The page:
An interesting aspect of Papua New Guinea is the abundance of languages, said to be over 800. Every tribe was basically enemies with every other tribe and each developed its own language. Your native language there identifies your tribal association. The Pidgin word wontuk (literally: one talk) denotes that someone is from the same linguistic group and thus a relative. And one would be obliged to help out anyone from the same tribe. So democracy has nearly destroyed much of the government and civil structures that were established by the Australians.

Cultural traditions incompatible with democracy

The guy from the biggest tribe will win any election. And even if he is honest, custom will pressure him to siphon off things to his tribal people. This is what the Minister of Health had done at the time of my visit; the result was that the public hospitals in PNG lacked the most basic supplies. When the Prime Minister got sick, he flew over to see my sister at the Catholic missionary hospital or to Australia. I heard many people say they were much better off administered by the Aussies who had no tribal obligations and thus could be fair and objective.

Belief in Coke & sorcery

Don’t these billboards just say it all? PNG has an abundance of natural resources like lots of gold to mention one. This influx of money means that lots of things are getting imported since there is next to no local heavy manufacturing or high-tech development, so incomes Coke, Nike and all of the rest. I saw a guy in traditional dress; wearing a Walkman, jump into his Toyota pickup truck. Likely, the guy could take the engine apart and reassemble it blindfolded, understanding the mechanics of it perfectly. Yet he might seriously believe that the running of the engine had to do with mystical spirits. If it got a flat tire, it wouldn’t be question of WHAT happened, that was obvious. Question was WHY, the answer being sorcery on the part of an enemy who needed to be found and punished. The popular word “payback” was one to be taken serious in PNG.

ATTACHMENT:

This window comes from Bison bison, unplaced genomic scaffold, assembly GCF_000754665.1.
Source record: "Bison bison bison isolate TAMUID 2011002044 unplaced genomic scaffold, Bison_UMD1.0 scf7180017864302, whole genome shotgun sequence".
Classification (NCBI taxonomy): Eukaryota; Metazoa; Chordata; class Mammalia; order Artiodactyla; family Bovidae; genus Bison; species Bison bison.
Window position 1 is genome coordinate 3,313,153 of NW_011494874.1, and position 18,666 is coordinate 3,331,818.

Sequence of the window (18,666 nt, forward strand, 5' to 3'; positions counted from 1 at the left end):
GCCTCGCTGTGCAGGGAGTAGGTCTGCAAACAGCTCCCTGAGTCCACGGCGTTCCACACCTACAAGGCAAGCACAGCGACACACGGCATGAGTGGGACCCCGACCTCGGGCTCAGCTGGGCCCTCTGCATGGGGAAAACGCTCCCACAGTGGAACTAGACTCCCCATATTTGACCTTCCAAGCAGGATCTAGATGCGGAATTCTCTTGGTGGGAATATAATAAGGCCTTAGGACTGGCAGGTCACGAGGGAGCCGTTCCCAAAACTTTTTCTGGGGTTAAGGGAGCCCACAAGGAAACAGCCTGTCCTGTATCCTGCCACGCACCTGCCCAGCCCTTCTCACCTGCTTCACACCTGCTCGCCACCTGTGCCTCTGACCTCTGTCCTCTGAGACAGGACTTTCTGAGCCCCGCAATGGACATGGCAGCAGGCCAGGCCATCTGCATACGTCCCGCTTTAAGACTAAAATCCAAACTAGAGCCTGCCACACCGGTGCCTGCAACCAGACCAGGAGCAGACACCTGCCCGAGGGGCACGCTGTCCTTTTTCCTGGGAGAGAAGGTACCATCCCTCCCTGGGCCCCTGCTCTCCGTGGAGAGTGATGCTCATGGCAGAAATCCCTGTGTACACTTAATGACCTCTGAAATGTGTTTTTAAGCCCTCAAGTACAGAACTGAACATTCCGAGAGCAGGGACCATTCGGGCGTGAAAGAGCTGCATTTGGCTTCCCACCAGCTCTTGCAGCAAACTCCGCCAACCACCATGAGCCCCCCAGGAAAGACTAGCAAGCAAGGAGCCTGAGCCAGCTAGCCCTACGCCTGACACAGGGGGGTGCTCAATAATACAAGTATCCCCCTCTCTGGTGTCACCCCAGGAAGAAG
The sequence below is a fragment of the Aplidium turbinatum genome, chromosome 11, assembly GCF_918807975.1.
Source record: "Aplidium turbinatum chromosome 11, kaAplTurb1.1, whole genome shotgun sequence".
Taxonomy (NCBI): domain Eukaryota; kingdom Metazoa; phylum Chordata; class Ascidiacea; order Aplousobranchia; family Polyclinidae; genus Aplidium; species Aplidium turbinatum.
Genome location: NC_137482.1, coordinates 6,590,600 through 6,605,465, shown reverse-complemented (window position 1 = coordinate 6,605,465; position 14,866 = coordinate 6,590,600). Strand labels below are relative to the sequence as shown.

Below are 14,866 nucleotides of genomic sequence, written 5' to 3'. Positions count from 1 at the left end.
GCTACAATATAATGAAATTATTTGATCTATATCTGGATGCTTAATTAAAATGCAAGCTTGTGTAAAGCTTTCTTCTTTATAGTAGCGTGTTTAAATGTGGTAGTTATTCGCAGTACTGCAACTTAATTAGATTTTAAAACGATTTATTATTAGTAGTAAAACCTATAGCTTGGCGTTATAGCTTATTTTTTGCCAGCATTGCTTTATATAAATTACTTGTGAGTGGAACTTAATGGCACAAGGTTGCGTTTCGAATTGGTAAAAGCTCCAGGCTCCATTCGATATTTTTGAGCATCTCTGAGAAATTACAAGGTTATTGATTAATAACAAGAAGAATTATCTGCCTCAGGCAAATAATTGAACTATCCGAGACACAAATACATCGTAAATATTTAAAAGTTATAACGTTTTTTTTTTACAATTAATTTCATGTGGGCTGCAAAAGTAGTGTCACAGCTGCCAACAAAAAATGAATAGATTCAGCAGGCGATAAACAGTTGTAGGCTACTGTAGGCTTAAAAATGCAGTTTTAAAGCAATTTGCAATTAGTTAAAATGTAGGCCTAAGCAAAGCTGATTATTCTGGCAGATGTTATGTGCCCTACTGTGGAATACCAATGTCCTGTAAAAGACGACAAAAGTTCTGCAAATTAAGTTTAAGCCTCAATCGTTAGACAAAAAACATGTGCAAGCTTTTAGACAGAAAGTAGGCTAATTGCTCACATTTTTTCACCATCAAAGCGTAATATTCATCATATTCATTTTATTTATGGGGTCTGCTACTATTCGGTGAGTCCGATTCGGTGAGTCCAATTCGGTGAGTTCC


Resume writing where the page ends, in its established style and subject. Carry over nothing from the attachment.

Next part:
Tari & visit to rural village

In Tari I met an Australian anthropologist who took me to the remote village he had been visiting regularly for 10 years as part of his research. He knew the people well and had recorded much of their history. I made a show for them and was honored by one of the village headmen bringing out and posing with his traditional stone axe and red top hat. I don’t know the significance of the hat but the anthropologist nearly shit himself. This was something very important that they had never revealed to him. I guess he just wasn’t as cool as a juggler. I assume this hat was copied from one seen on the head of a westerner long ago. The Papuans tried to copy not only objects but also some of the strange habits of the outsiders, hoping to also get so wealthy.